MMA Fighter Challenges People to Punch Him in the Face, Everyone Fails

CagePotato Ban: Pretending to Care About the Fighters When Your Actions Prove You Don’t


(I respect and adore these brave warriors who risk their WAIT HE MAKES MORE MONEY THAN I MAKE WORKING PART-TIME AT HOT TOPIC?! DIE IN A FIRE, SCUMBAG!)

By Seth Falvo

This is a ban that we’ve been meaning to enact for quite some time. In the MMA community, long-winded rants about issues such as low pay, cruel treatment, and disrespectful articles about the men and women who sacrifice their health for our entertainment are as much a part of being an MMA fan as owning a glittery Affliction shirt. Most fans want you to know that unlike other sports, MMA is a sport whose fans truly and deeply care about the general well-being of the fighters.

And about 90% of those fans are completely full of shit, and need to finally be called on it.

The opportunity to do so has never been better than it’s been these past four days, while UFC veterans have tried to express their displeasure with the organization, only to be told to bite their tongues by the fans. First there was Chris Leben, who actually said point blank that he would have been better off driving a truck instead of fighting for the UFC for the past decade. Next, there was Nate Quarry, who exposed both how little most guys make through sponsorships and how little the UFC actually cares about their fighters. If even half of the fans who claim to respect the fighters actually did, there would be serious pressure on the UFC this week.

Instead, the majority of fans immediately began defending the UFC. Leben was dismissed as a drug addict who blew his money. Quarry was dismissed as a troublemaker who overestimated how much money UFC 56 made at the gate. And of course, there were the more generic arguments, too. “These guys make more money than I do, so who cares?” “If you don’t like it, go fight for someone else and see if you get paid more.” “You knew the terms when you signed the contract, so don’t start complaining now.” None of those arguments are technically wrong; they’re just the types of things you’d say to a bartender who complains about annoying customers, a stripper who complains about being fondled, or anyone else you don’t care about at all whatsoever.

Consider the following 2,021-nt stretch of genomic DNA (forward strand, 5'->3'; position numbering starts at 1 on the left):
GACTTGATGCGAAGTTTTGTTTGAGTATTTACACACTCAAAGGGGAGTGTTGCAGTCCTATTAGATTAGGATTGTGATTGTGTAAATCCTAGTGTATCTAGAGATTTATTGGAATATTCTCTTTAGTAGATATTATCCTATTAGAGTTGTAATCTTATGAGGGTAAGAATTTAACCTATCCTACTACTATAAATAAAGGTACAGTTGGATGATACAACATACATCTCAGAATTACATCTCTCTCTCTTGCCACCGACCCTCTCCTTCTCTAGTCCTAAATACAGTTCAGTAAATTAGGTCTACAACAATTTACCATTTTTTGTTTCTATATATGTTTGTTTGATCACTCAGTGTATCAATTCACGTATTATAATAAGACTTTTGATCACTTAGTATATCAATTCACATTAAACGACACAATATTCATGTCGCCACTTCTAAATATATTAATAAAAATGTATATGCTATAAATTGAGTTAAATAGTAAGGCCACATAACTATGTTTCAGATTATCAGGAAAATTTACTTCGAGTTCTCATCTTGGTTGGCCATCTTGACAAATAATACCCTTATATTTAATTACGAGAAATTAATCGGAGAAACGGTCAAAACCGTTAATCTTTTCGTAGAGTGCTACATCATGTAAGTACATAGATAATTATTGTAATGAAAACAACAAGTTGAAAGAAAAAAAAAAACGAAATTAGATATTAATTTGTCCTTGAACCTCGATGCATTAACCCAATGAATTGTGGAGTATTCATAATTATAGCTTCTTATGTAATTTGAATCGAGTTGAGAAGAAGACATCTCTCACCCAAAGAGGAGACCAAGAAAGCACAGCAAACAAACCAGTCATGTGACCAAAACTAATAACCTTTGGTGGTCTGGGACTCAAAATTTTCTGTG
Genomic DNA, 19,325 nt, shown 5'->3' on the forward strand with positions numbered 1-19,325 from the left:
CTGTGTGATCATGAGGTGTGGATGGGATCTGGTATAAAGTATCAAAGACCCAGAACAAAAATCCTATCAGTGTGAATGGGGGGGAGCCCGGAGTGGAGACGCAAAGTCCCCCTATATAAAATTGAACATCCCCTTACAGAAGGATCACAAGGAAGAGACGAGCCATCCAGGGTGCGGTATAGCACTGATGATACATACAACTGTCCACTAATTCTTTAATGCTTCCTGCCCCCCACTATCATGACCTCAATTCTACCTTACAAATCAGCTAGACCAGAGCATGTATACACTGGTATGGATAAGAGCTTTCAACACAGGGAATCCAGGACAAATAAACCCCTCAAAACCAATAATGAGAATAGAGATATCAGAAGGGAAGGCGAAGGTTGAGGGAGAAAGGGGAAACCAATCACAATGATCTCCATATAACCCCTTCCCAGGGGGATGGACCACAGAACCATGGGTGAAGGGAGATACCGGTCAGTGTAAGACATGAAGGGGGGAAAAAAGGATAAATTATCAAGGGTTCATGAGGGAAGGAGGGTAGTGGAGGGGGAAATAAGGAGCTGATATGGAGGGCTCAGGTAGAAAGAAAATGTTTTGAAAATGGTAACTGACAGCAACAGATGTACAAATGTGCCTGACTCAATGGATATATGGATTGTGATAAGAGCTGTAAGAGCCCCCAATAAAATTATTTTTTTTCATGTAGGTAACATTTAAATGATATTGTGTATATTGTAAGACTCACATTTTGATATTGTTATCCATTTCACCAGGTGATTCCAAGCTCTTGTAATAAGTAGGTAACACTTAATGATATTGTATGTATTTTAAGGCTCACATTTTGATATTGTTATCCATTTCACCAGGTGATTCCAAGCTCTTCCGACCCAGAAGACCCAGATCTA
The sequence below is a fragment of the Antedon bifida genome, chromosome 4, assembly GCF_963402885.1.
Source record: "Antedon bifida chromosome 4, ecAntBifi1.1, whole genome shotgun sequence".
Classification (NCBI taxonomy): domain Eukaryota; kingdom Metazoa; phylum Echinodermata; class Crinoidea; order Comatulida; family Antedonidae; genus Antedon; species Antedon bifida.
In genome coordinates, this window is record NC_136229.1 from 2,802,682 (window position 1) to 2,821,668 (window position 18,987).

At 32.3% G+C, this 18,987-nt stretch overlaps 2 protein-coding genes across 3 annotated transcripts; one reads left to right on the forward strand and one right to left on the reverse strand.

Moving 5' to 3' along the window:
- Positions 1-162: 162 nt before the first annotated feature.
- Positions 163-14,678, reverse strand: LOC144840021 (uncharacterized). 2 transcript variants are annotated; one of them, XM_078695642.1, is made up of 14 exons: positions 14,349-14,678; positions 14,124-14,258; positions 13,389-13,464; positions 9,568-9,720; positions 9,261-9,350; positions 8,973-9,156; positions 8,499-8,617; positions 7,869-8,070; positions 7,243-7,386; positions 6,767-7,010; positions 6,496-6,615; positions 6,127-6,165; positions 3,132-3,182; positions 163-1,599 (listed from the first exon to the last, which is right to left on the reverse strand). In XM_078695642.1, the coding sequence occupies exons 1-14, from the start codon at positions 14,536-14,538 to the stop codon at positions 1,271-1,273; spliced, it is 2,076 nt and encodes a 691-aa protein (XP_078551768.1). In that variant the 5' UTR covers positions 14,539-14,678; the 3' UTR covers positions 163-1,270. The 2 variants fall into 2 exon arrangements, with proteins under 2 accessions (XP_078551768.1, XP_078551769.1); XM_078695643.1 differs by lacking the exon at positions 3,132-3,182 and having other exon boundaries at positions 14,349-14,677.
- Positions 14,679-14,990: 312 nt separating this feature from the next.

Essentially, the justification of – and in many cases, reframing of – poor treatment towards the fighters proved that most of the same fans who preach about how much they care about the athletes actually don’t. And spare me the “We’d listen to different fighters” line, because when Georges St. Pierre – the dominant champion who dedicated his life towards being the perfect ambassador for our sport – tried to put pressure on the UFC to implement better drug testing, he was met with casual indifference from the fans.

This certainly isn’t to say that we don’t care about the fighters, and this especially isn’t to say that we’re the only people who care about them, either. But rather, this is a call to the fans who throw a fighter under the bus because he wants to treat his injuries, who think nothing of a former WEC champion only being offered $17k to fight, and who cheer for an employer who does things that they themselves would never tolerate at their jobs to quit pretending to care about the well-being of the fighters, because you obviously don’t.

Again, for those of you who do care about the fighters, by all means continue rallying for better fighter treatment, because that isn’t just going to happen on its own. But for the fans who gladly protect the predatory behaviors that plague our favorite sport? Don’t use words if you don’t know what they mean.

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